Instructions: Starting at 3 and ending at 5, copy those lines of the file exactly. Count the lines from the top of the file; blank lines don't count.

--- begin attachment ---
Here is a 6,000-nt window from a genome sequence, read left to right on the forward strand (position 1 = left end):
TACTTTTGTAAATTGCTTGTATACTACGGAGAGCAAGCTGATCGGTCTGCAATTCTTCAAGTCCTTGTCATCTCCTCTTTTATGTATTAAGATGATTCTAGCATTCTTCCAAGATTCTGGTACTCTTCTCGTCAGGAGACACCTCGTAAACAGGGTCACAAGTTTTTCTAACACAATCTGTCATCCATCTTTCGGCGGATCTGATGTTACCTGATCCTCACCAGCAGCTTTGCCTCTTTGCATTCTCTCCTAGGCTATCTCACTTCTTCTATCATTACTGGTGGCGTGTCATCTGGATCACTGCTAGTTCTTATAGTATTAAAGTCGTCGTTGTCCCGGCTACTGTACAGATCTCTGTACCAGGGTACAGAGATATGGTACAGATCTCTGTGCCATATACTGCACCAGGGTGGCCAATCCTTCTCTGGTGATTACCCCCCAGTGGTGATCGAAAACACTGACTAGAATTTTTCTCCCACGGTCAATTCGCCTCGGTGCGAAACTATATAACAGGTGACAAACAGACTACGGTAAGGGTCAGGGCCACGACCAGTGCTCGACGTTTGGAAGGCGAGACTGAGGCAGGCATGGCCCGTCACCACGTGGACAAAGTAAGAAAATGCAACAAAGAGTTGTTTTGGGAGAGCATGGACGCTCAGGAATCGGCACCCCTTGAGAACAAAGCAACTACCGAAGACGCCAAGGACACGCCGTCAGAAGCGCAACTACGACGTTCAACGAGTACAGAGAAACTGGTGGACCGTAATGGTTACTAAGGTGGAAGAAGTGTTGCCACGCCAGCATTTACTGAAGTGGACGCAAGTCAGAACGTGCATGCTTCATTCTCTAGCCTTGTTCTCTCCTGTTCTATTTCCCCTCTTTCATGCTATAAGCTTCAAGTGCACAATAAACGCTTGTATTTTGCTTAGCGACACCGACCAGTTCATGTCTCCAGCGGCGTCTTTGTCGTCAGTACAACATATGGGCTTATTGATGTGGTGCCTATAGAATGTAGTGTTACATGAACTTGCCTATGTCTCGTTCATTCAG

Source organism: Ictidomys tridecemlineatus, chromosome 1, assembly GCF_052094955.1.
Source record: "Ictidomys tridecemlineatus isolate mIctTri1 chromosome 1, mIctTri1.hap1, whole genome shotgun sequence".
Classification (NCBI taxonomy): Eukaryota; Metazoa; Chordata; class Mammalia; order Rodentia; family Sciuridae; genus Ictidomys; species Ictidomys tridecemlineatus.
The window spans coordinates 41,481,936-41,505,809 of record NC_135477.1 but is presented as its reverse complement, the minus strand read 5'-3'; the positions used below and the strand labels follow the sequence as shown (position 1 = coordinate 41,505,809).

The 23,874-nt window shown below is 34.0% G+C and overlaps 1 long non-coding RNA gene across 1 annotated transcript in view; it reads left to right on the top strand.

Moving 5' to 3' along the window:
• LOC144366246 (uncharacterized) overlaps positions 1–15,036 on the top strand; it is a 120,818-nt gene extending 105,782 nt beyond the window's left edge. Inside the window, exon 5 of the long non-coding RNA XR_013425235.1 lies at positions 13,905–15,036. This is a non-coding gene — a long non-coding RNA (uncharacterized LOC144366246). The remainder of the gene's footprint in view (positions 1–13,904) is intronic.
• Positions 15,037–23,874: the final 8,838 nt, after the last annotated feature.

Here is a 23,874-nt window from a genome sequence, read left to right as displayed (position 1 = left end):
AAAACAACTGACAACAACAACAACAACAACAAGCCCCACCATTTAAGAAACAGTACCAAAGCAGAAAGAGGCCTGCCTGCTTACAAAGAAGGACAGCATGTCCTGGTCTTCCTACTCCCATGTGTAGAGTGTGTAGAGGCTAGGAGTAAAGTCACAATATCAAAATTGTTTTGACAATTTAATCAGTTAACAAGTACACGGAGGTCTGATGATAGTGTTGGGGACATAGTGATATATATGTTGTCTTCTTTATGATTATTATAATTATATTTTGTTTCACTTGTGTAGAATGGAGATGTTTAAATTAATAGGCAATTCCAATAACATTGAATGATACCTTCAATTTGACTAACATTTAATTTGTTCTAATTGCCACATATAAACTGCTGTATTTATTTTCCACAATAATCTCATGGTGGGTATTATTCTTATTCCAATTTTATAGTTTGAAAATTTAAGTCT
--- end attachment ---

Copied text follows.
Source organism: Ictidomys tridecemlineatus, chromosome 1, assembly GCF_052094955.1.
Source record: "Ictidomys tridecemlineatus isolate mIctTri1 chromosome 1, mIctTri1.hap1, whole genome shotgun sequence".
Classification (NCBI taxonomy): Eukaryota; Metazoa; Chordata; class Mammalia; order Rodentia; family Sciuridae; genus Ictidomys; species Ictidomys tridecemlineatus.